Being in mission countries for long periods of time, missionaries can encounter numerous health risks. Father Kevin was blessed with good health all of his life. The only major illnesses that he had experienced were hepatitis and basal cell carcinoma. Unfortunately, during November of 2011, at the age of 58, Father Kevin began to experience what he took to be “signs of aging.” By September of 2012, he was beginning to feel old beyond his years. On the day after his 59th birthday, feeling sick, tired, and lethargic, he had finally decided to do something about these symptoms. He underwent a series of medical consultations in Nairobi, Kenya, and by December of 2012, Father Kevin was diagnosed with Parkinson’s disease. He received this diagnosis with great calmness, though he admitted grappling with the reality of how he would deal with this in his Christian life, as a person dedicated to the Lord’s service. Father Kevin reflected and prayed to St. John Paul II for guidance and strength, as he also suffered from this disease.
Although Father Kevin’s disease is progressively getting worse, he remains as a missionary priest in Kenya. Recently, he made a trip back home to Bethlehem, Pennsylvania, where we first met and where we met again, this time not in a classroom but in my home. As we were catching up on our mission work, I became aware of how blessed I was to be in the presence of an “extraordinary missionary priest.” It was at that time that I presented Father Kevin with a copy of the guide for the Extraordinary Missionary Month, Baptized and Sent: The Church of Christ on Mission in the World, knowing how much he would cherish it.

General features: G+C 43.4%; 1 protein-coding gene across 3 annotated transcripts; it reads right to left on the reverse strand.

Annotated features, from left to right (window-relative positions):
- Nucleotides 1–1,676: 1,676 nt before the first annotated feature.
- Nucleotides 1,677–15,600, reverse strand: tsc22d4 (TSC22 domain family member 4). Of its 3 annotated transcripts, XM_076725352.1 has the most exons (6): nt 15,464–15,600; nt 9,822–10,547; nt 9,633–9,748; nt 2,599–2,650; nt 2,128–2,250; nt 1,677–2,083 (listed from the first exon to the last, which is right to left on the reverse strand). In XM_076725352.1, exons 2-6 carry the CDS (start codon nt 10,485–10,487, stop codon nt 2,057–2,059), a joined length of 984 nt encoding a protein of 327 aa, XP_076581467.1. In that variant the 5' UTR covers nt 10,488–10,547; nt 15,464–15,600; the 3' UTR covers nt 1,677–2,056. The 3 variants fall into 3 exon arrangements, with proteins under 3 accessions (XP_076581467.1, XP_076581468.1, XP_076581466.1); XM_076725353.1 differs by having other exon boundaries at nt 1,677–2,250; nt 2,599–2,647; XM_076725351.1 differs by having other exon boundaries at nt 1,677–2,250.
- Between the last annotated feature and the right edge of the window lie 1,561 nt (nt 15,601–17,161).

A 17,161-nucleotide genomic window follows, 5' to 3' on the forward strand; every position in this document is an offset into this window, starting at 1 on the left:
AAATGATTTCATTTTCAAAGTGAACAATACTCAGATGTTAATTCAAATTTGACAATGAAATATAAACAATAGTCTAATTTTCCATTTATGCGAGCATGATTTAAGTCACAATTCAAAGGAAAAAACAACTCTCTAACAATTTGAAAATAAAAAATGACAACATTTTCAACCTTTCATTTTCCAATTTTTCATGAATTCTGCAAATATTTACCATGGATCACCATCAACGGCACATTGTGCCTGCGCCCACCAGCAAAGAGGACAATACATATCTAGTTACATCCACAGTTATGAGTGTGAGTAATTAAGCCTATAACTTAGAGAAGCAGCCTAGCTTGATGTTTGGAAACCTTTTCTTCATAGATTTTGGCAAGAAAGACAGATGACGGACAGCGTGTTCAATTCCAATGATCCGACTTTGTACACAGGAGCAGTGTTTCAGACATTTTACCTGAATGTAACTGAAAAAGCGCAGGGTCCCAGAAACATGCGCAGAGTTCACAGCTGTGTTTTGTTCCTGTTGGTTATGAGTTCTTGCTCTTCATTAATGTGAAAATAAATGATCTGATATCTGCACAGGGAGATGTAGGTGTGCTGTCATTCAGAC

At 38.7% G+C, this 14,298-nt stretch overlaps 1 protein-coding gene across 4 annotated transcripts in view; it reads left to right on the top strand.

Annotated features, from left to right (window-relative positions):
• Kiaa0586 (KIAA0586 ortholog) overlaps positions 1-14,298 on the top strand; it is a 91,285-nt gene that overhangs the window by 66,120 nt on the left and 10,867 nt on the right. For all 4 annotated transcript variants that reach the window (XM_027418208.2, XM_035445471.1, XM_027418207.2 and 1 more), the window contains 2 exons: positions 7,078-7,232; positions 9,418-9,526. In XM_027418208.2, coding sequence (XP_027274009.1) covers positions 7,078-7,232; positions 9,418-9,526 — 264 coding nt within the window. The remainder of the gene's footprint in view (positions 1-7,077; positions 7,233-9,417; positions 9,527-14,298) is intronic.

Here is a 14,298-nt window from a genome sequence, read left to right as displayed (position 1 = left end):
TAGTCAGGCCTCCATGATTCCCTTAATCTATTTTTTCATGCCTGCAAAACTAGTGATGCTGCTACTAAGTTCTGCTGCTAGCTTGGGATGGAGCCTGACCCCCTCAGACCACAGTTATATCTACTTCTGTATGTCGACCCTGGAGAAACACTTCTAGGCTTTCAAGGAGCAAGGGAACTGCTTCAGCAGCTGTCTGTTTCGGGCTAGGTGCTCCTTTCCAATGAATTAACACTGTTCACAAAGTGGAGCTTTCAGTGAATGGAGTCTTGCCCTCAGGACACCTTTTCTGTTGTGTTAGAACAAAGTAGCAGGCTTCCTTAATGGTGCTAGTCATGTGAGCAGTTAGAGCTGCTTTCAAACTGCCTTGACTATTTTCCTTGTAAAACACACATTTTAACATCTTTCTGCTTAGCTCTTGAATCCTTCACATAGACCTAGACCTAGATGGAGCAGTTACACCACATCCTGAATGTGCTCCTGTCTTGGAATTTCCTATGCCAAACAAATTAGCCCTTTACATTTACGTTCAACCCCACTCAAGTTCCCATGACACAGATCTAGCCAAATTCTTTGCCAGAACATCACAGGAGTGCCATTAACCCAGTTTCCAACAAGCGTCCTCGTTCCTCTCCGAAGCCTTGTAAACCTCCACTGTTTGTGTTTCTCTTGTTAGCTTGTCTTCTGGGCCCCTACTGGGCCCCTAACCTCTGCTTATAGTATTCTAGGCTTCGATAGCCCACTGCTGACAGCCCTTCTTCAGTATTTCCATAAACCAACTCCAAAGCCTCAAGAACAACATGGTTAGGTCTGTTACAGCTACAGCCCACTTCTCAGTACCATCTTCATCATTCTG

I ask that you all please pray in a special way for my dear friend Father Kevin, as you pray also for the many other priests, religious and lay pastoral leaders in the Pope's missions. With our prayers and support, we join them in their "extraordinary" work in some of the most vulnerable communities in our world.
Until next time!
Making Advent Memories...
What three gifts could you give this Christmas that cost no money? What is your favorite thing to eat during the Advent or Christmas Seasons? Complete this sentence, "This Christmas our family should..."
These and more questions may be found in this Advent (which begins Sunday, December 1) and Christmas resource from MISSIO and the Missionary Childhood Association. Suitable for all grade levels (K-8), this resource encourages families to take time each day to share Advent and Christmas joys and memories.
“Hol(l)y Headlines!” ~ a bit of a play on words ~ is an "Extra! Extra! Read All About It" call to build missionary momentum as part of our ongoing effort to educate and motivate the next generation of the Catholic Church's missionaries. The blog's author, Holly Benner, is National Coordinator for the Missionary Childhood Association. She's also the mission education coordinator in her home Diocese of Allentown, Pennsylvania. She has a passion for the missions and experience in making mission real at the diocesan level. For 10 years, Holly traveled frequently to Africa as president of a faith-based non-profit that she founded, one focused on developing sustainable water resources among poor communities.